I first met Roger Boom in the spring of 1974 when he wrote to me saying that he would be in London at INTERMAG and that he wanted to talk to me about joining the applied superconductivity program at the University of Wisconsin in Madison where he was a professor of Nuclear Engineering and Metallurgy. He asked if I was interested in joining the faculty in Madison to build an academic program of superconducting materials development. I did not know—but he arranged for me to spend a month in Madison in summer 1975, saying that he was sure he could persuade me to come to Madison but that he really had to persuade my wife Karen. At the time, I was a postdoc in Martin Wilson’s group at Rutherford lab and very happy being part of Martin’s group and in living in rural England in Faringdon. But we came to Madison in August 1975 and in the fall got an offer from the Department of Metallurgical Engineering as Assistant Professor. But the offer was not immediately compelling and many months went by without a decision before Karen suggested that we have a good meal and toss a coin.

Well, we spun the coin and followed its lead—and in August 1976, we arrived in Madison with two young children, Nikolai (4) and Laura (1). Roger and his wife Laverne were gracious hosts; Bob Remsbottom loaned us his basement furniture until ours arrived.

The large applied superconductivity effort, at that time largely a SMES and fusion effort, was very collegial too. Steve Van Sciver had just arrived and Ted Hartwig, Mohamed Hilal, Yehia Eyssa, Ron Moses and many others made a core team of peers working together. In spite of all the challenges of faculty life, we stayed for 30 years because of Roger and the wonderful culture that he had generated. Roger was a very broad-minded applied physicist and a great developer of people: he made the SMES program in Madison very exciting and interdisciplinary and I have never forgotten this when I in turn took over as Director of the Applied Superconductivity Center in 1991.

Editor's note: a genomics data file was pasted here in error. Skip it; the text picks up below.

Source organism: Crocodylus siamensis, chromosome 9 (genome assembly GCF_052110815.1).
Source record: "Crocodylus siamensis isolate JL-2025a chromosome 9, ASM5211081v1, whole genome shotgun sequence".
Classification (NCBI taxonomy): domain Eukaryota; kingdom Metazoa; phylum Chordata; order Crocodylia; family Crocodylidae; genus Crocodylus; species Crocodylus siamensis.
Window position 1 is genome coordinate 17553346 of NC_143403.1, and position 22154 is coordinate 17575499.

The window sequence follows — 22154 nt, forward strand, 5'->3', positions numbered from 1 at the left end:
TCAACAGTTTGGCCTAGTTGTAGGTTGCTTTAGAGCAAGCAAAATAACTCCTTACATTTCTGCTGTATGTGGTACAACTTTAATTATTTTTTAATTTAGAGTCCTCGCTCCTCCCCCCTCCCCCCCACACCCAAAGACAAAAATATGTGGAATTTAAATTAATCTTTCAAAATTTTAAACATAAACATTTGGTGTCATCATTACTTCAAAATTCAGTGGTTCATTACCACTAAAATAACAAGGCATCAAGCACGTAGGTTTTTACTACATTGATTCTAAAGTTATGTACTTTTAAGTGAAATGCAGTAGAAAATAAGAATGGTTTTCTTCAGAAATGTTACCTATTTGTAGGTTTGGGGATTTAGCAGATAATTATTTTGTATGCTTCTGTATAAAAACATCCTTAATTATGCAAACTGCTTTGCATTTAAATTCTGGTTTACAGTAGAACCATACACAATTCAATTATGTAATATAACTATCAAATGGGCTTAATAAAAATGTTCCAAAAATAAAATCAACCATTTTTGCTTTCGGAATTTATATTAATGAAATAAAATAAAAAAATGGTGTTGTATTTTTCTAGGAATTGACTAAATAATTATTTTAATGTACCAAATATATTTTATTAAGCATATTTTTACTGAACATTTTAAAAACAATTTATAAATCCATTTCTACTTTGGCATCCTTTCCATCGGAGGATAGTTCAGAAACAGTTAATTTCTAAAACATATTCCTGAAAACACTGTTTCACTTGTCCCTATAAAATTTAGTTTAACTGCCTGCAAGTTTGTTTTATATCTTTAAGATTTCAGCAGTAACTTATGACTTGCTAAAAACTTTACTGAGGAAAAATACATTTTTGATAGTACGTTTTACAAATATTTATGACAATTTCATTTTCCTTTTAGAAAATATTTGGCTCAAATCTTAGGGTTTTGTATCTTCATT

Roger was a midwestern Republican from Nebraska, a great believer in education and in encouraging people to come to Madison from all over the world for their education, especially a stable of very smart Egyptians from Cairo University: Yehia Eyssa, Mohamed Hilal, Mostafa Abdelsalam; as well as Steve Van Sciver, Ted Hartwig of Texas A&M and myself. Being very Republican, when I often told him that American politics was not to my best taste, he said just become American and vote! He sponsored me and I did. I have always voted in state or federal elections! It amazes me that so few do.